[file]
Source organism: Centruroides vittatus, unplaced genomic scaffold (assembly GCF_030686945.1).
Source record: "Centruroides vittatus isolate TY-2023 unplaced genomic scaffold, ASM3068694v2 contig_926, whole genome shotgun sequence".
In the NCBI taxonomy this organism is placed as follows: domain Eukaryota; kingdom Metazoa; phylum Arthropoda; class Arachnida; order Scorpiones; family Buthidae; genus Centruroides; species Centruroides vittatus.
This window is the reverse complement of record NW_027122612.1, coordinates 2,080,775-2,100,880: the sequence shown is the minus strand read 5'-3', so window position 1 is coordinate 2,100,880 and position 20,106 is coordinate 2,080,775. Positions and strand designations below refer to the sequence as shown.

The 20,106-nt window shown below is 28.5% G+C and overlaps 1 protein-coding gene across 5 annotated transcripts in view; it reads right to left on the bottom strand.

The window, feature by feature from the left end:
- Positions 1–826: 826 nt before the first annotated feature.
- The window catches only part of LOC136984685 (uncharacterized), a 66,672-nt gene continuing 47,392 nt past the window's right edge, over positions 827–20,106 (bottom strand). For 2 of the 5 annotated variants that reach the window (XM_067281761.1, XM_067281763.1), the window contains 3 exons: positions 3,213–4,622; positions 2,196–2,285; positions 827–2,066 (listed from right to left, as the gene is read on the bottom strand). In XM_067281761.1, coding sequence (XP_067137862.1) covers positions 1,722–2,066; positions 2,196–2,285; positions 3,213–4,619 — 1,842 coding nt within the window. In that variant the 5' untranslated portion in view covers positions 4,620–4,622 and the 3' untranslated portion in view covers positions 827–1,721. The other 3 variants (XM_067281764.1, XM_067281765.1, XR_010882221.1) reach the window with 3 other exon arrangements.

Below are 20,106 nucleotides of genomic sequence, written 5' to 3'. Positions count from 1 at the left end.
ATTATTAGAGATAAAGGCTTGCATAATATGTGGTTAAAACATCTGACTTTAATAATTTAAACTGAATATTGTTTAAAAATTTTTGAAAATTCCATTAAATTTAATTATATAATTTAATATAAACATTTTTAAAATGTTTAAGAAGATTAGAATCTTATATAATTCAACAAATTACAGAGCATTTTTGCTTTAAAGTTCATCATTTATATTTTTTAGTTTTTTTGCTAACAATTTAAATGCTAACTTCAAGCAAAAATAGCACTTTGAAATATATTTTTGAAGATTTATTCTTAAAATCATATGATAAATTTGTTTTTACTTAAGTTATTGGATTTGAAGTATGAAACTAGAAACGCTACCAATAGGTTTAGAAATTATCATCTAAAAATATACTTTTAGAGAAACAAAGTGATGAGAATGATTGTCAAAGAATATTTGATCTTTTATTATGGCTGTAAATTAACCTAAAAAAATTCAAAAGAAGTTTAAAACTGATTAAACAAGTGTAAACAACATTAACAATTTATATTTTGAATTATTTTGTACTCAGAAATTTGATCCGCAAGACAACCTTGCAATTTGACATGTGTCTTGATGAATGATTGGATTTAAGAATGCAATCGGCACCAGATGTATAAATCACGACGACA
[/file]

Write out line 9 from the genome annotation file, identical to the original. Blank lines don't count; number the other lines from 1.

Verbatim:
Below are 20,106 nucleotides of genomic sequence, written 5' to 3'. Positions count from 1 at the left end.